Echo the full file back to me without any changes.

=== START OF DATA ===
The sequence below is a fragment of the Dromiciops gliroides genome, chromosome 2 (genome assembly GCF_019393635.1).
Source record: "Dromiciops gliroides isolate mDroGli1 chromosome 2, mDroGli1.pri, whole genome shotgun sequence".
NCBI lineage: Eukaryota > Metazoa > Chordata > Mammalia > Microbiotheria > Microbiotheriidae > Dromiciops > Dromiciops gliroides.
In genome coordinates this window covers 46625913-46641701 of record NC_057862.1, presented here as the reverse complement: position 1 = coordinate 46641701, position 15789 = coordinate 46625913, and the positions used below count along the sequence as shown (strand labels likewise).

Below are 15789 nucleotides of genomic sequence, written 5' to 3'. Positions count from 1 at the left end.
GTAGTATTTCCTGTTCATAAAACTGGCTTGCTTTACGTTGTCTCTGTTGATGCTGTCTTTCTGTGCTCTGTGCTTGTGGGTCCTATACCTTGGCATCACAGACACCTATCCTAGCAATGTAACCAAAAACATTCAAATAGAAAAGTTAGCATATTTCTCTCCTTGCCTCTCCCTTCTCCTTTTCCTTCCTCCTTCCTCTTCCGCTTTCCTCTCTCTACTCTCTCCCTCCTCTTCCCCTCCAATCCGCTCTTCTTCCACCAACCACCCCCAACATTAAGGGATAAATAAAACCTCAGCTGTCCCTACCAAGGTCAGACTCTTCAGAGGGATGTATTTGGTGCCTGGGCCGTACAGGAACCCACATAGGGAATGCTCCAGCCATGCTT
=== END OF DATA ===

The sequence below is a fragment of the Dromiciops gliroides genome, chromosome 2 (genome assembly GCF_019393635.1).
Source record: "Dromiciops gliroides isolate mDroGli1 chromosome 2, mDroGli1.pri, whole genome shotgun sequence".
NCBI lineage: Eukaryota > Metazoa > Chordata > Mammalia > Microbiotheria > Microbiotheriidae > Dromiciops > Dromiciops gliroides.
In genome coordinates this window covers 46625913-46641701 of record NC_057862.1, presented here as the reverse complement: position 1 = coordinate 46641701, position 15789 = coordinate 46625913, and the positions used below count along the sequence as shown (strand labels likewise).

Below are 15789 nucleotides of genomic sequence, written 5' to 3'. Positions count from 1 at the left end.
GTAGTATTTCCTGTTCATAAAACTGGCTTGCTTTACGTTGTCTCTGTTGATGCTGTCTTTCTGTGCTCTGTGCTTGTGGGTCCTATACCTTGGCATCACAGACACCTATCCTAGCAATGTAACCAAAAACATTCAAATAGAAAAGTTAGCATATTTCTCTCCTTGCCTCTCCCTTCTCCTTTTCCTTCCTCCTTCCTCTTCCGCTTTCCTCTCTCTACTCTCTCCCTCCTCTTCCCCTCCAATCCGCTCTTCTTCCACCAACCACCCCCAACATTAAGGGATAAATAAAACCTCAGCTGTCCCTACCAAGGTCAGACTCTTCAGAGGGATGTATTTGGTGCCTGGGCCGTACAGGAACCCACATAGGGAATGCTCCAGCCATGCTT